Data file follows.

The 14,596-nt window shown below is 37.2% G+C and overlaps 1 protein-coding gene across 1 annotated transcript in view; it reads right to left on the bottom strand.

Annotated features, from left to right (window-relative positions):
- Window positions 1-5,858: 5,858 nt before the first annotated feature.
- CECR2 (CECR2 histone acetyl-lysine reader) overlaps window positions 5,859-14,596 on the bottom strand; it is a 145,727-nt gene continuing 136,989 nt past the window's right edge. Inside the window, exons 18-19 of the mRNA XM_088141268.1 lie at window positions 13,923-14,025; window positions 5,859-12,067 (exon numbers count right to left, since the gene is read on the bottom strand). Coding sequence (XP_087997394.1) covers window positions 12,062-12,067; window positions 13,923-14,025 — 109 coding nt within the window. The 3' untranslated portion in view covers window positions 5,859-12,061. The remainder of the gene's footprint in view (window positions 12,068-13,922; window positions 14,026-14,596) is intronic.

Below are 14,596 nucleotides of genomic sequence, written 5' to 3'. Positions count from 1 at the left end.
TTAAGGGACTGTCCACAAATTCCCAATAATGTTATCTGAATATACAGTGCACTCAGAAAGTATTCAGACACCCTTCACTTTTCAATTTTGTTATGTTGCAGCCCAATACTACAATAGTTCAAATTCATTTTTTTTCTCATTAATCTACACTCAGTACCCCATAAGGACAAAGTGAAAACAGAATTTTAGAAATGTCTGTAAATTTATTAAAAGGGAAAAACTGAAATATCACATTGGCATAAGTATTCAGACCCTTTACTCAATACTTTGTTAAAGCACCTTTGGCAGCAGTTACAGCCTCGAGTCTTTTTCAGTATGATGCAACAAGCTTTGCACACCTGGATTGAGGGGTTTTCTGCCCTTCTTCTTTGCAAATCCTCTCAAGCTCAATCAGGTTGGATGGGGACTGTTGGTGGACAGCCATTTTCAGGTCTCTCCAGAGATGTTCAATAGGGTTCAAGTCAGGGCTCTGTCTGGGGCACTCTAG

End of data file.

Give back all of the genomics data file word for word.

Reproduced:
The 14,596-nt window shown below is 37.2% G+C and overlaps 1 protein-coding gene across 1 annotated transcript in view; it reads right to left on the bottom strand.

Annotated features, from left to right (window-relative positions):
- Window positions 1-5,858: 5,858 nt before the first annotated feature.
- CECR2 (CECR2 histone acetyl-lysine reader) overlaps window positions 5,859-14,596 on the bottom strand; it is a 145,727-nt gene continuing 136,989 nt past the window's right edge. Inside the window, exons 18-19 of the mRNA XM_088141268.1 lie at window positions 13,923-14,025; window positions 5,859-12,067 (exon numbers count right to left, since the gene is read on the bottom strand). Coding sequence (XP_087997394.1) covers window positions 12,062-12,067; window positions 13,923-14,025 — 109 coding nt within the window. The 3' untranslated portion in view covers window positions 5,859-12,061. The remainder of the gene's footprint in view (window positions 12,068-13,922; window positions 14,026-14,596) is intronic.

Below are 14,596 nucleotides of genomic sequence, written 5' to 3'. Positions count from 1 at the left end.
TTAAGGGACTGTCCACAAATTCCCAATAATGTTATCTGAATATACAGTGCACTCAGAAAGTATTCAGACACCCTTCACTTTTCAATTTTGTTATGTTGCAGCCCAATACTACAATAGTTCAAATTCATTTTTTTTCTCATTAATCTACACTCAGTACCCCATAAGGACAAAGTGAAAACAGAATTTTAGAAATGTCTGTAAATTTATTAAAAGGGAAAAACTGAAATATCACATTGGCATAAGTATTCAGACCCTTTACTCAATACTTTGTTAAAGCACCTTTGGCAGCAGTTACAGCCTCGAGTCTTTTTCAGTATGATGCAACAAGCTTTGCACACCTGGATTGAGGGGTTTTCTGCCCTTCTTCTTTGCAAATCCTCTCAAGCTCAATCAGGTTGGATGGGGACTGTTGGTGGACAGCCATTTTCAGGTCTCTCCAGAGATGTTCAATAGGGTTCAAGTCAGGGCTCTGTCTGGGGCACTCTAG